The ability to develop multiple bioreagent-loaded coatings, and to tune their release profiles provides an important technology that can create numerous pathways to new medical applications. Ideally, one “smart” coating capable of delivering a drug with a relatively complex release profile, or of releasing two or more different drugs in localized areas via a choice of sequential, parallel or gradient profiles. Layer-by-layer (LbL) assembly is the alternating adsorption of materials onto a surface using complementary interactions, one layer of material at a time, creating nanometer-scale thin films. This process enables fine control over the assembly of functional materials into ultra-thin coatings that exhibit a wide range of interesting properties and have found diverse applications in reactive membranes, drug delivery systems, and electrochemical and sensing devices. These advances enable the implementation of promising LbL systems at the speed and throughput needed for commercial products and processes; however, to date there is no approach capable of assembling libraries of LbL multi-layered nanofilms. As research on LbL films continues to expand and researchers pursue new discoveries along with translation in the pharmaceutical industry, several challenges need to be overcome. These include simplifying in vitro analysis of films, improving material conservation, and making the LbL process more accessible to a broader scientific community. To address these challenges and enable more thorough investigations of nanofilm assemblies, we propose to develop a simple microfluidic approach for the high-throughput construction of multiple LbL films in parallel. We have termed this approach “capillary flow layer-by-layer” (CF-LbL) as we harness capillary action to fill microchannels in which LbL films are assembled. The CF-LbL device consists of an array of these microchannels formed by bonding a polydimethylsiloxane (PDMS) mold to an oxygen plasma treated substrate (e.g., glass, silicon, etc.). This approach can be operated as a simple lab bench-top apparatus or combined with liquid-handling robotics to extend the library size. We demonstrate the CF-LBL technique to identify key parameters for controlling film growth and morphology. We use it to assay biological properties such as cell adhesion and proliferation and provide two examples of the use of this approach: 1) to identify LbL films for surface-based DNA transfection of commonly used cell types; and 2) preparation and screening multi-layer nanofilms for combinational delivery of multiple bioreagents.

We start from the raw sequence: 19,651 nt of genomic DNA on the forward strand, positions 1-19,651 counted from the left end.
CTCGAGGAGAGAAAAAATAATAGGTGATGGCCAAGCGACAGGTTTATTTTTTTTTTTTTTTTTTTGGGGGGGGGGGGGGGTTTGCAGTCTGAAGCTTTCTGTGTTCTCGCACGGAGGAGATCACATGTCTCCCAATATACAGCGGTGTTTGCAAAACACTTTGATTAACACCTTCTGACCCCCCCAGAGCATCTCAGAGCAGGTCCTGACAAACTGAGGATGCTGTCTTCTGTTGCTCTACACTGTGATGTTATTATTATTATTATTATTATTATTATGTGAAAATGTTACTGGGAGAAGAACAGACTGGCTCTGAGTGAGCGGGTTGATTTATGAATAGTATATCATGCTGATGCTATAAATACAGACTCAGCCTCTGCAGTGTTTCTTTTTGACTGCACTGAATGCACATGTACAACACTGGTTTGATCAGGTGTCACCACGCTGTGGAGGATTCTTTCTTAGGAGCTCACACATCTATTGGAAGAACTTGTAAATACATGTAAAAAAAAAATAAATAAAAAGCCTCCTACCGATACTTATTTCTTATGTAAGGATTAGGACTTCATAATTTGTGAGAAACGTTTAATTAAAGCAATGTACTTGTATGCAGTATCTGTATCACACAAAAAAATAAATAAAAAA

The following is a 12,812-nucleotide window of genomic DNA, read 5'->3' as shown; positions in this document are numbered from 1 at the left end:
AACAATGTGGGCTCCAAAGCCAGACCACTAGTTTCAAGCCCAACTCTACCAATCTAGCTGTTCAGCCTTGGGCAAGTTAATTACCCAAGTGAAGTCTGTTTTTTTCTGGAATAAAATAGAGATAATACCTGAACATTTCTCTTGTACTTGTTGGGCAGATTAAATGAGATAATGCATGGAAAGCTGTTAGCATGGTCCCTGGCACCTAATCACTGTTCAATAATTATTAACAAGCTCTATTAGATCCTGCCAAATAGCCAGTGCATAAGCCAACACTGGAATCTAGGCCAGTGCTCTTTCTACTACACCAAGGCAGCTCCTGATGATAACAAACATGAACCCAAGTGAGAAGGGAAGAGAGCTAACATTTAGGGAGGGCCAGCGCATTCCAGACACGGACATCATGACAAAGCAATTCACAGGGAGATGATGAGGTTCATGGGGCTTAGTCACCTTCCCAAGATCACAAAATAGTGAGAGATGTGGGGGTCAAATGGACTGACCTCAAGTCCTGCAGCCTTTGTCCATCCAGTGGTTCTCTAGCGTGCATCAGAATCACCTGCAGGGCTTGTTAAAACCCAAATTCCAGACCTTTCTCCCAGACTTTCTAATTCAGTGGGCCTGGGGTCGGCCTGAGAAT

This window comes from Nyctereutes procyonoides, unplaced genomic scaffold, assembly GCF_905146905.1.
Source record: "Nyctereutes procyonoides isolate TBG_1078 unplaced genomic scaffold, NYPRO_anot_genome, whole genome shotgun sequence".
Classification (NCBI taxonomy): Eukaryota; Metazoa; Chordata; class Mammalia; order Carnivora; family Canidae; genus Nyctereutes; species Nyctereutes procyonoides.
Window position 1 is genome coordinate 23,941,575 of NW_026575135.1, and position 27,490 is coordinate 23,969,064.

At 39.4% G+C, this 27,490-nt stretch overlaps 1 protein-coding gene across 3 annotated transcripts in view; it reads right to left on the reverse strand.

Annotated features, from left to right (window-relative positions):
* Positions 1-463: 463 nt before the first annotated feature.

The layout of channels is modular by design and can be based on 96- and 384-well plate dimensions for high-throughput screening or consists of only a few microchannels for easy bench-top use. The characterization of films assembled within the microchannels is performed similarly to those created by existing LbL methods using ellipsometry, profilometry, optical microscopy, and atomic force microscopy. Fluorescently labeled polyacrylic acid is incorporated into LbL films with the various polycations to screen LbL film architectures for material incorporation. Various type of cells are cultured on (BPEI/DNA-GFP labeled)10 film within the microchannels. We also perform a systematic study using heat maps of cell density, cell spreading area, and fraction GFP of DNA transfection of cells cultured on films made by DNA-GFP with multiple type of polycations. This platform requires as little as 0.1% as much material per film compared to conventional methods, while enabling the simultaneous assembly of nearly 1000 times as many independent films. LbL films with varying compositions and architectures can be rapidly produced in a format that suits a number of physico-chemical and in vitro biological assays, and screened for meaningful material properties.